Quality home improvements boost the value of a property, but botched jobs and bad judgment can do more harm than good. When navigating your way up the property ladder it pays to do your homework.  What home improvements really pay off when the time comes to sell your house?

Extending your property is an ambitious move.  Any traditional building work will cause disruption and reduce outdoor space.  On the other hand, extra square footage can add value and make use of space outside by adding a garden building.  Make sure your plans are in line with the style of your property (especially in period homes) and that the extension will add functional living space. It’s not wise to add bedrooms when you have a tiny living room.

  1. Loft Conversions.  The Halifax reports this as best value for money.  Investing with an experienced builder can produce a loft conversion from £10,000 and most lofts with a roof height of at least 2.4 metres are suitable for approved conversion.   It’s wise to consider the proportions of your house and avoid cramming in additional bedrooms unnecessarily. Think about your potential market – families may want to give children small rooms of their own, but couples or single occupiers often prefer one or two more spacious bedrooms.
  2. Nationwide’s figures show that adding a garage or garden room, which can cost anything between £10,000 and £30,000, increases the value of your property by at least 11%.  You can usually have one installed without planning permission but again, a responsible company will be able to advise you and guide your choice.  If in doubt, check your local council’s planning office website for advice on garden buildings
  3. There’s no sign that the trend for open-plan living is waning. Natural light, sociable cooking space and large living areas appeal to all sorts of buyers.
  4. Fitting central heating is not the most inspiring improvement, but it’s a must for anyone renovating a property without it. Efficient central heating and a modern boiler are a safe bet.  Figures from Nationwide suggest this can add 13% to the value of a property.  Even if your property is already kitted out, investment in a new high-efficiency boiler is worth considering. These can cost £100-£200 more than conventional boilers, but will reduce your heating bills and attract ‘green’ buyers.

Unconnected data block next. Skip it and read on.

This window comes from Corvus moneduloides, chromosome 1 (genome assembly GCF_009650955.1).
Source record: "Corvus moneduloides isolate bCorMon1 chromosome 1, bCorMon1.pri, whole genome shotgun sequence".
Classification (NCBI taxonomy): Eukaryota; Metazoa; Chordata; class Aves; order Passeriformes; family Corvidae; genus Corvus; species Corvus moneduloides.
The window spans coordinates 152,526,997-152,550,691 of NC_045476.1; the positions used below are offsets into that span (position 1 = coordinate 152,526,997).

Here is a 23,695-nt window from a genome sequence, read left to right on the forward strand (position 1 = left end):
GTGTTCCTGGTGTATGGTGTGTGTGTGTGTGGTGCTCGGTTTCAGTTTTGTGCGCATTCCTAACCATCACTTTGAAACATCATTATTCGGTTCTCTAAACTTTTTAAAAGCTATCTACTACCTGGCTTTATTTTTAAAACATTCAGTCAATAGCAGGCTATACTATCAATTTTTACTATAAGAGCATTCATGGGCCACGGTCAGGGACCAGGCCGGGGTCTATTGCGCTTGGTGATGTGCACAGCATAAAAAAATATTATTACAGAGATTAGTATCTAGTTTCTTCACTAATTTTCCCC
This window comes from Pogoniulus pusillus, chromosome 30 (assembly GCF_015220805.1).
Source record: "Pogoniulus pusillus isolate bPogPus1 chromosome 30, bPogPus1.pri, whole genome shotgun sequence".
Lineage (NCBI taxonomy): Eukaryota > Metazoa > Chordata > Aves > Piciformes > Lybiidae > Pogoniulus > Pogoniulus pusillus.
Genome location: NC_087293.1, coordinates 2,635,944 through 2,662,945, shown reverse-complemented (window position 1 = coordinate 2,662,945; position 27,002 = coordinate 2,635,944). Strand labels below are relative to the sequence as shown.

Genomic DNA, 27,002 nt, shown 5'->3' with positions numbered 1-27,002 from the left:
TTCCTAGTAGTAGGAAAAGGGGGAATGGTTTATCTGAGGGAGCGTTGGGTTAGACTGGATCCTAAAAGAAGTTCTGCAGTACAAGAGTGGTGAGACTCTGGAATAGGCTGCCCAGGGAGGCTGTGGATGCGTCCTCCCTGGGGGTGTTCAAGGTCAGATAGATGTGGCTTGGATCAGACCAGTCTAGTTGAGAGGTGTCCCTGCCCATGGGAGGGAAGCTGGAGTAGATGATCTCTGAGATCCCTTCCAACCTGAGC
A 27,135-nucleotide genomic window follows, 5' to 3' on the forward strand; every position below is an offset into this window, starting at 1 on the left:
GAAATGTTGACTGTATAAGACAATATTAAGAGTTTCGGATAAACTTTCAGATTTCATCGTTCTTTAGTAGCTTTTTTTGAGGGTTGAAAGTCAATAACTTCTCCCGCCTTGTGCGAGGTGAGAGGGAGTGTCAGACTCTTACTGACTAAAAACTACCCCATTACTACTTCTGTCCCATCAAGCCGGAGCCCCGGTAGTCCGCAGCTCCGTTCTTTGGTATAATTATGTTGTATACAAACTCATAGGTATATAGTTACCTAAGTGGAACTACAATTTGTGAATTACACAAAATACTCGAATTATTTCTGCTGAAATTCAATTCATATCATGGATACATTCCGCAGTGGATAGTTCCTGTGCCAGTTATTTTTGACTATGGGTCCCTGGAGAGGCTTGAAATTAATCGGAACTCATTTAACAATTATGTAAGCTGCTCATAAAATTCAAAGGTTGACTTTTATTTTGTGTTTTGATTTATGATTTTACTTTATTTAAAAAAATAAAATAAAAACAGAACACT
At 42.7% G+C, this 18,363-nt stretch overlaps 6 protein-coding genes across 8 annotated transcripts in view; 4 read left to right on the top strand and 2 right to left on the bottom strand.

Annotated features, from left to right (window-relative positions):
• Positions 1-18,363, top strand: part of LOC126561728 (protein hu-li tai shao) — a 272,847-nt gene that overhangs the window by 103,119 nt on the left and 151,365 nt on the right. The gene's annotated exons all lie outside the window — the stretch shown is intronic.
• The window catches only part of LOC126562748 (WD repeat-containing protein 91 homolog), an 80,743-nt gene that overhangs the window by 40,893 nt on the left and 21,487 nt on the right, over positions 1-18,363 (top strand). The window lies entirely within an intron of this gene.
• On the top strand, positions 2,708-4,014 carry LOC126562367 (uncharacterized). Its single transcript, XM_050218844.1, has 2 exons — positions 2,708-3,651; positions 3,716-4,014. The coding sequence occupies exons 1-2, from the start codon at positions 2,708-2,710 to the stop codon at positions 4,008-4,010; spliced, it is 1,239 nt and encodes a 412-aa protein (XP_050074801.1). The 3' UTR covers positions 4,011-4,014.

5. Don’t neglect outdoor space during a property spruce-up. Gardens can be a room, or several rooms, in themselves.  Remember, first impressions count, so cast a critical eye over the approach to your home.  A mere £50 will add a few pot plants or hanging baskets.  In the back garden, consider your potential buyers.  Busy professionals might be tempted by low-maintenance paving, but families benefit from a patch of grass to frolic on. Barbeques, outdoor furniture and subtle lighting suggest a laid-back al-fresco lifestyle.  Simple but attractive planting won’t scare off amateurs and will give expert gardeners room to make their mark.  Investing in a garden room can sell your property on lifestyle alone but make sure you opt for a professional product; doing up a garden shed will not have the same appeal.  Many couples and young families have an office in their garden – properly insulated, like the house, with electric, heating and lots of glazing for natural light.  Such extra rooms can serve as an occasional guest suite or transform into a party pad, home cinema or other leisure room to appeal to your buyer.
  6. A good old neutral paint job, carefully done, leaves the property fresh and appealing to the masses.  Highlight colours or papers can be used on odd walls but be aware that colour choice is a very personal thing and many may not like strong hues or contrasts.
  7. Loft conversions without permission from the local council are worthless.  Those done DIY style will simply not recoup their cost.  Ask any estate agent what makes their heart sink fastest when viewing a new property and they will recount the horrors of the badly planned loft conversion with no head room and access through a bedroom.
  8. If considering a garden room, take care to match the extra room with the style of your house.  A minimalist cube style garden room in a Victorian terrace may well upset the neighbours.  Shop around for companies that can design to your needs, there are some out there who offer this service free.
  9. Don’t blag it and think that doing up your timber shell garden shed will serve as an extra room – modern garden buildings are highly insulated, appear as a room in your house from the inside and have double gazing, lighting and power sockets.
  10. Don’t get carried away with the open plan idea – practical family homes often need rooms to shut away white goods, household waste, children and pets. It’s also essential to get the professionals in to make sure you’re not knocking out load-bearing walls or making expensive mistakes moving plumbing or electrical services.  The down side to open-plan homes is the inevitable loss of heat and sound insulation.  So have a balanced view and be aware that opening your kitchen allows all the sounds and smells to wander through your living area.

By Jewel Gallagher

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